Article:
During World War II, a German officer falls in love with a Polish baroness whose castle his unit is occupying. The woman remains scornfully nonresponsive until she begins manipulating the young man toward her own ends. In truth, they are both occupied—she, literally, as a Pole at the mercy of German invaders; he, by the Nazi programme he represents, however much it grates against his decency.
Zanussi, who would go to Monument Valley to conclude his Year of the Quiet Sun (1984), reveres his John Ford, whose The Man Who Shot Liberty Valance (1962) provides the structural model for Ways in the Night. A contemporary narrative frame encases the wartime material, each in a sense occupying the other, each releasing into the other a store of import and feeling. The flashback correlates to the memory of none of the characters; it is objective and historical, and yet it projects all the turbulence of war, invasion, occupation and thwarted love. On the other hand, both abstracting (that is, generalizing) and sharpening the irony of a German’s loving a Pole who cannot help but despise him, the present-day frame shows a future generation, while resolute in its indifference to the past, sleepwalking in the might-have-been couple’s shadow: the war is not over.
The rich, spectral darkness of the nighttime images in the extended flashback, with their prussian and other deep blues, creates a double sense familiar to Fordians: a haunted past now populated by ghosts and the past haunting the present.
Despite Zanussi regular Maja Komorowska’s bravura performance as the baroness, Zanussi’s preeminent collaborator is his phenomenal color cinematographer, Witold Sobocinski.
66. THE MARRIAGE OF MARIA BRAUN. Rainer Werner Fassbinder’s The Marriage of Maria Braun evokes West German history—from its state of rubble under an obtuse, hypocritical American occupation to its rise from the ashes of defeat—through the upward mobility of an independent woman armed with wit, business savvy, perseverance, and prodigious promiscuity. Hermann, her husband, was a Russian prisoner of war who is presumed dead.
Cunning, painstakingly crafted, Fassbinder’s rich canvas includes oblique, discreet mise-en-scène, and faces reflected in snatches of mirror: the portrait of an extended family fractured and burdened with national guilt. A black marketeer provides an ambitious Maria Braun (Hanna Schygulla, ravishing and brilliant) with the low-cut dress that will set her fortunes amidst Americans, one of whom becomes her lover and teaches her English, knowing which helps ensure her success. When her husband unexpectedly returns, Maria kills her lover. Hermann takes the fall when the occupation court insults his wife by translating her precise German expressing her powerful love for him into cold, unfeeling, indiscriminate English. It’s a “bad time for feelings.”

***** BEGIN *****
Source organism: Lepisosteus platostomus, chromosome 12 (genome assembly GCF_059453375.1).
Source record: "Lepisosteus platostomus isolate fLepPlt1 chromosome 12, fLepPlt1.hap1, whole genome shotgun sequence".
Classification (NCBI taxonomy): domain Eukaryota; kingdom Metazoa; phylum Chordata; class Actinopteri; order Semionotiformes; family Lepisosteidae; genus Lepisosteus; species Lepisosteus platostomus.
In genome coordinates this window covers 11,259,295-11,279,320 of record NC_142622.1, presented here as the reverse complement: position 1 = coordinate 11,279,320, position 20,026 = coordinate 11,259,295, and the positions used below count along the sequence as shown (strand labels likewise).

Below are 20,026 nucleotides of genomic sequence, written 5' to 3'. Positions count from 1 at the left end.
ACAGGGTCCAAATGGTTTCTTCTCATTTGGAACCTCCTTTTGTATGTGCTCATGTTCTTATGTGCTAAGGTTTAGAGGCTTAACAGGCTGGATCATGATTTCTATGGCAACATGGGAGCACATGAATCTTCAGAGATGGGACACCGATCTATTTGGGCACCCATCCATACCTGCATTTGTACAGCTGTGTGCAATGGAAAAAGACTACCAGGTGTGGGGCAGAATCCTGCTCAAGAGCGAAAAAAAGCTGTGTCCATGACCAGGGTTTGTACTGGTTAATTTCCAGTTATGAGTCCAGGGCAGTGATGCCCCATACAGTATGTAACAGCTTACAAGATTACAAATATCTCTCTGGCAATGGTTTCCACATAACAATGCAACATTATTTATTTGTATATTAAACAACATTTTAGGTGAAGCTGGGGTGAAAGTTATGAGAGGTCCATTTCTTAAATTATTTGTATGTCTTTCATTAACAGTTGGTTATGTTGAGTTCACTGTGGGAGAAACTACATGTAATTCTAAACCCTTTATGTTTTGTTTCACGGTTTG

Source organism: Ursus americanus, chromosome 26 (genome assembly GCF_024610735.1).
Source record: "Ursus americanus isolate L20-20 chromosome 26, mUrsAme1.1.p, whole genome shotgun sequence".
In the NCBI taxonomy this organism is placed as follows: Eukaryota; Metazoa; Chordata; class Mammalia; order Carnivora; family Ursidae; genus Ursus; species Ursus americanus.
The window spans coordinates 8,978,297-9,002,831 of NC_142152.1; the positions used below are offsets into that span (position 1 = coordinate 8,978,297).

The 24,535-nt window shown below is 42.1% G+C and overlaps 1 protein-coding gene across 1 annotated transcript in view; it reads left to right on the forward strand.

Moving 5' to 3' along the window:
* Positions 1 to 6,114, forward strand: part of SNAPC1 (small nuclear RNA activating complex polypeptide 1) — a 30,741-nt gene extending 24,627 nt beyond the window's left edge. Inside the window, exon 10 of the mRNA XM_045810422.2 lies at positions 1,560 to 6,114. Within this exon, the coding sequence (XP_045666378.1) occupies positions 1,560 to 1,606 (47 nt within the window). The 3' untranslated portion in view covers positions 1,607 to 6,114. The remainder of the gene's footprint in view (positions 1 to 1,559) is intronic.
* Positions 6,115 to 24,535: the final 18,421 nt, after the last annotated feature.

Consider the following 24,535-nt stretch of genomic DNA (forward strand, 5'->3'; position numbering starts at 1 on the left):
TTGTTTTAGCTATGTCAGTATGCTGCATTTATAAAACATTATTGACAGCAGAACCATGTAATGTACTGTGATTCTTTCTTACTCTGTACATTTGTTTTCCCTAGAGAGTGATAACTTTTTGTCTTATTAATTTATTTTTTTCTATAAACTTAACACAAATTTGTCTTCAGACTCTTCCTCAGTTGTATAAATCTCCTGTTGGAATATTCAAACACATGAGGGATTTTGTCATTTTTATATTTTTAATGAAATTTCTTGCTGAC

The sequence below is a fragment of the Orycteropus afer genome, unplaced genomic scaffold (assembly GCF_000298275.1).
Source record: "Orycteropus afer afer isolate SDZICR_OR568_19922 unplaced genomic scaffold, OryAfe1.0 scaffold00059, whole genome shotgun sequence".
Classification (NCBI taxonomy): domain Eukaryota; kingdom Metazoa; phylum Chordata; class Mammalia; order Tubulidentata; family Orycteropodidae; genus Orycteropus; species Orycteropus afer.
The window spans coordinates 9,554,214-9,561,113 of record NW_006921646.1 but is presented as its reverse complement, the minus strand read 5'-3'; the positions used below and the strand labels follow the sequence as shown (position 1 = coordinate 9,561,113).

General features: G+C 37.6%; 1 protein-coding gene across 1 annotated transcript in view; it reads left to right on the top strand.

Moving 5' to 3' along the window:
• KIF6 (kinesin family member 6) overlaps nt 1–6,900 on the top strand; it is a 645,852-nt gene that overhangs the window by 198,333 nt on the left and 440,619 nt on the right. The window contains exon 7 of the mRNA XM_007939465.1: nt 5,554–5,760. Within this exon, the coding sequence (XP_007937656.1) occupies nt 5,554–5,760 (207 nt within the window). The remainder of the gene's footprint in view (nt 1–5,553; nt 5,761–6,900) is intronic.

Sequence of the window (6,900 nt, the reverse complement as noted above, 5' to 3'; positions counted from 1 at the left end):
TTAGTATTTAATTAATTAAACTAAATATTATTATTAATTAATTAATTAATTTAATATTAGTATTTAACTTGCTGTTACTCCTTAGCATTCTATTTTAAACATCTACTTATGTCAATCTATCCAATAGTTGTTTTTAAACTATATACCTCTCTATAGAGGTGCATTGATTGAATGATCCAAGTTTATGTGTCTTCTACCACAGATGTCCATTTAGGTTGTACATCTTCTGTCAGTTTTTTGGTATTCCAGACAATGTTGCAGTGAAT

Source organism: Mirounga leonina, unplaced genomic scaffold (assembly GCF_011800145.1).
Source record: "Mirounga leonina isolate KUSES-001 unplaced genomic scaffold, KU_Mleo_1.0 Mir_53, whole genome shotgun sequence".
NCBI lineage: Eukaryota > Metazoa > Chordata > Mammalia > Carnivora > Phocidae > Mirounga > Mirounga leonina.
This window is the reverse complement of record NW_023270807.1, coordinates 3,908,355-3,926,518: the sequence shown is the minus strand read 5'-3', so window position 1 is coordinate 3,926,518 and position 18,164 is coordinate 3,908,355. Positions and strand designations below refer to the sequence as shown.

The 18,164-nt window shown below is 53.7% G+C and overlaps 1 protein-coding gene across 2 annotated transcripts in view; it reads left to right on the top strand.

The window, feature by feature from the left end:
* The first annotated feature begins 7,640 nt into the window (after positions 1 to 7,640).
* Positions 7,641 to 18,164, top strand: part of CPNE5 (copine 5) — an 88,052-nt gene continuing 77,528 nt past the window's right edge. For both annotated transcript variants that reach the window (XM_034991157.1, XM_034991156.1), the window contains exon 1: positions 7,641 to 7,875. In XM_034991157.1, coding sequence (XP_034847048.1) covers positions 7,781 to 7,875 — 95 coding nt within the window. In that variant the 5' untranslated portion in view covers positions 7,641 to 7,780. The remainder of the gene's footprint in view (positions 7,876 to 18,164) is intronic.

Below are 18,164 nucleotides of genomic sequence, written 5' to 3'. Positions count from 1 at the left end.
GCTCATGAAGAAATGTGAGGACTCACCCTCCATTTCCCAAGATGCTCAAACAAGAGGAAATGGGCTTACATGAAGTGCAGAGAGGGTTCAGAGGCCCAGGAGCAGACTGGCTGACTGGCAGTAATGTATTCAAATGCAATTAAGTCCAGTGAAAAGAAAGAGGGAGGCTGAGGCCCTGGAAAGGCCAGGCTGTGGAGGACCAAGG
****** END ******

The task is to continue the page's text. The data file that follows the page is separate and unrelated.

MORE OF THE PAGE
While Hermann languishes in prison, Maria proves indispensable to a German company doing international business, becoming the owner’s partner at work and in bed. Maria becomes rich. “I’m a master of deceit,” she says during management-union negotiations; “a capitalist tool by day, by night an agent of the proletarian masses. I am the Mata Hari of the ‘economic miracle.’” She embodies the opportunism greasing its wheels.
After Hermann’s prison release, at least Maria, perhaps both, go up in smoke from a kitchen gas explosion while the radio raucously announces Germany’s victory (against Hungary) in a world championship soccer match. Maria Braun’s flaming fate, with its echo of wartime bombing and the Holocaust, underscores the suffering and anguish, buried, supporting West German socioeconomic progress.
67. THE TIN DRUM. Günter Grass helped with the script for Volker Schlöndorff’s West German film of Grass’s 1959 novel about Oskar Matzerath (David Bennent, son of Heinz Bennent, superb), who, fully intelligent since birth, decides on his third birthday not to advance beyond that age, to remain a “gnome,” given the state of the world. (Oskar takes a deliberate tumble down stairs, injuring his spine, in order to achieve his goal.) The setting is Danzig in the 1920s, where Germans and Poles live together in hostility, presaging Europe’s future. The shadow of the world war recently ended portends another horrifying world war as Nazism gathers political steam.
So, Oskar is a loveable blighted innocent attempting to withstand the tide of the times? No; he is a perfect terror, alternating between sullenness and aggressive obnoxiousness, practicing occultish gifts and, on occasion, fiercely resembling a little Nazi himself. He bangs on his tin drum in protest of the corrupt, nasty world he sees (but doesn’t his possessiveness of the drum mirror the bourgeois values that irk him?) and shatters glass with his scream. Who can resist being stamped by political currents and cross-currents? Our imagination and conviction are inadequate to keep any of us from being a child of our place and time.